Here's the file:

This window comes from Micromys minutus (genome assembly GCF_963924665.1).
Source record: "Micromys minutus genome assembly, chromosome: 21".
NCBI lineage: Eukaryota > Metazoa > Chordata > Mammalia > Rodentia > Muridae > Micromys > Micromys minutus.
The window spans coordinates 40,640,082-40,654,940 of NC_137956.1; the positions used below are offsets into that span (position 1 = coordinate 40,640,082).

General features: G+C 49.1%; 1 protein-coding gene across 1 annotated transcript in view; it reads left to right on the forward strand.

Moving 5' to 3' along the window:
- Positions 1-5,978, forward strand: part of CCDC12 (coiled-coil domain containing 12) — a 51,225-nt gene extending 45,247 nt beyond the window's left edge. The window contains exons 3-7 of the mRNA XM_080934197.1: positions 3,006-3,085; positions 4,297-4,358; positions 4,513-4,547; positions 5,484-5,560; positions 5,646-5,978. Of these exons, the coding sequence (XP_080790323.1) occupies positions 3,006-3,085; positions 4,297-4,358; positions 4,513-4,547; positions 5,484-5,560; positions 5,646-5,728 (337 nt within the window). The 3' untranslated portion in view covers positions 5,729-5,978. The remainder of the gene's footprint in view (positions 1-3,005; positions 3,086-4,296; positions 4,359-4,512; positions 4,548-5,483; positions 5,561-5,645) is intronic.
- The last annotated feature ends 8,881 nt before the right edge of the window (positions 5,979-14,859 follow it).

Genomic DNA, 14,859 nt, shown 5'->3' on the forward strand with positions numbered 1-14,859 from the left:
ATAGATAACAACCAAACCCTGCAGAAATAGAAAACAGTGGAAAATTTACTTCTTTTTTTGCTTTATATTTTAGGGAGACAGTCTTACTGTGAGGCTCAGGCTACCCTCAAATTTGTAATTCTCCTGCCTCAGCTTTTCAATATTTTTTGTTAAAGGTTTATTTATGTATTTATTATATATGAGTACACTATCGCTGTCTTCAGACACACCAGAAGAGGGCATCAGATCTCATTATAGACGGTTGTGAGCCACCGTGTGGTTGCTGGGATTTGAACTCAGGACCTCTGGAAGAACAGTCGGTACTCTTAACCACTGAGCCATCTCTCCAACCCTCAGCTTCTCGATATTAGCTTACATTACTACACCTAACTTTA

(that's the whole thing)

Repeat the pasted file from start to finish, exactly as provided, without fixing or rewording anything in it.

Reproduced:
This window comes from Micromys minutus (genome assembly GCF_963924665.1).
Source record: "Micromys minutus genome assembly, chromosome: 21".
NCBI lineage: Eukaryota > Metazoa > Chordata > Mammalia > Rodentia > Muridae > Micromys > Micromys minutus.
The window spans coordinates 40,640,082-40,654,940 of NC_137956.1; the positions used below are offsets into that span (position 1 = coordinate 40,640,082).

General features: G+C 49.1%; 1 protein-coding gene across 1 annotated transcript in view; it reads left to right on the forward strand.

Moving 5' to 3' along the window:
- Positions 1-5,978, forward strand: part of CCDC12 (coiled-coil domain containing 12) — a 51,225-nt gene extending 45,247 nt beyond the window's left edge. The window contains exons 3-7 of the mRNA XM_080934197.1: positions 3,006-3,085; positions 4,297-4,358; positions 4,513-4,547; positions 5,484-5,560; positions 5,646-5,978. Of these exons, the coding sequence (XP_080790323.1) occupies positions 3,006-3,085; positions 4,297-4,358; positions 4,513-4,547; positions 5,484-5,560; positions 5,646-5,728 (337 nt within the window). The 3' untranslated portion in view covers positions 5,729-5,978. The remainder of the gene's footprint in view (positions 1-3,005; positions 3,086-4,296; positions 4,359-4,512; positions 4,548-5,483; positions 5,561-5,645) is intronic.
- The last annotated feature ends 8,881 nt before the right edge of the window (positions 5,979-14,859 follow it).

Genomic DNA, 14,859 nt, shown 5'->3' on the forward strand with positions numbered 1-14,859 from the left:
ATAGATAACAACCAAACCCTGCAGAAATAGAAAACAGTGGAAAATTTACTTCTTTTTTTGCTTTATATTTTAGGGAGACAGTCTTACTGTGAGGCTCAGGCTACCCTCAAATTTGTAATTCTCCTGCCTCAGCTTTTCAATATTTTTTGTTAAAGGTTTATTTATGTATTTATTATATATGAGTACACTATCGCTGTCTTCAGACACACCAGAAGAGGGCATCAGATCTCATTATAGACGGTTGTGAGCCACCGTGTGGTTGCTGGGATTTGAACTCAGGACCTCTGGAAGAACAGTCGGTACTCTTAACCACTGAGCCATCTCTCCAACCCTCAGCTTCTCGATATTAGCTTACATTACTACACCTAACTTTA